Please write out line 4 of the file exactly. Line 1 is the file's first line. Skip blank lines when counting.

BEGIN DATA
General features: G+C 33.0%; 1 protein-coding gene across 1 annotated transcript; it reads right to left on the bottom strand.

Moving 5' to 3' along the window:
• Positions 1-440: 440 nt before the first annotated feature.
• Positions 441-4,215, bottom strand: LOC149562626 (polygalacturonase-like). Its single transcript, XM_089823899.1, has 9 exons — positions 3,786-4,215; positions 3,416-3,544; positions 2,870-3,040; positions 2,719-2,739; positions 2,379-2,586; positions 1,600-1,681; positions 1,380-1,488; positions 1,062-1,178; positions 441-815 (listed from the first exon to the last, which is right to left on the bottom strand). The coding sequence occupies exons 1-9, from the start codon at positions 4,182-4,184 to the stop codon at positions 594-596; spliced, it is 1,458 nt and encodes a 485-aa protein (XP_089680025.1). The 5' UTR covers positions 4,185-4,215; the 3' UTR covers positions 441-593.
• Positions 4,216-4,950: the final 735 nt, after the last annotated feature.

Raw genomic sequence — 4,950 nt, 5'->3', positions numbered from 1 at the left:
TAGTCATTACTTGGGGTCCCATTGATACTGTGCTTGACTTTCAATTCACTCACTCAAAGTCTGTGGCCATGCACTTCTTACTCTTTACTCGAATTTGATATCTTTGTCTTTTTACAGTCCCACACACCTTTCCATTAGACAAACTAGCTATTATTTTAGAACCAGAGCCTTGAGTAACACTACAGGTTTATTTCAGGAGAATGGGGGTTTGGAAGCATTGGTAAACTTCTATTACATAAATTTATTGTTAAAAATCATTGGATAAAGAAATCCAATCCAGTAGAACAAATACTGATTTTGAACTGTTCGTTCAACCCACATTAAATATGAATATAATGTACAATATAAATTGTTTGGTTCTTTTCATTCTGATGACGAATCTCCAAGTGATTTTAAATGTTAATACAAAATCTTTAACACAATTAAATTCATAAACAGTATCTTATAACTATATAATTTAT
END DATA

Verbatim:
• Positions 441-4,215, bottom strand: LOC149562626 (polygalacturonase-like). Its single transcript, XM_089823899.1, has 9 exons — positions 3,786-4,215; positions 3,416-3,544; positions 2,870-3,040; positions 2,719-2,739; positions 2,379-2,586; positions 1,600-1,681; positions 1,380-1,488; positions 1,062-1,178; positions 441-815 (listed from the first exon to the last, which is right to left on the bottom strand). The coding sequence occupies exons 1-9, from the start codon at positions 4,182-4,184 to the stop codon at positions 594-596; spliced, it is 1,458 nt and encodes a 485-aa protein (XP_089680025.1). The 5' UTR covers positions 4,185-4,215; the 3' UTR covers positions 441-593.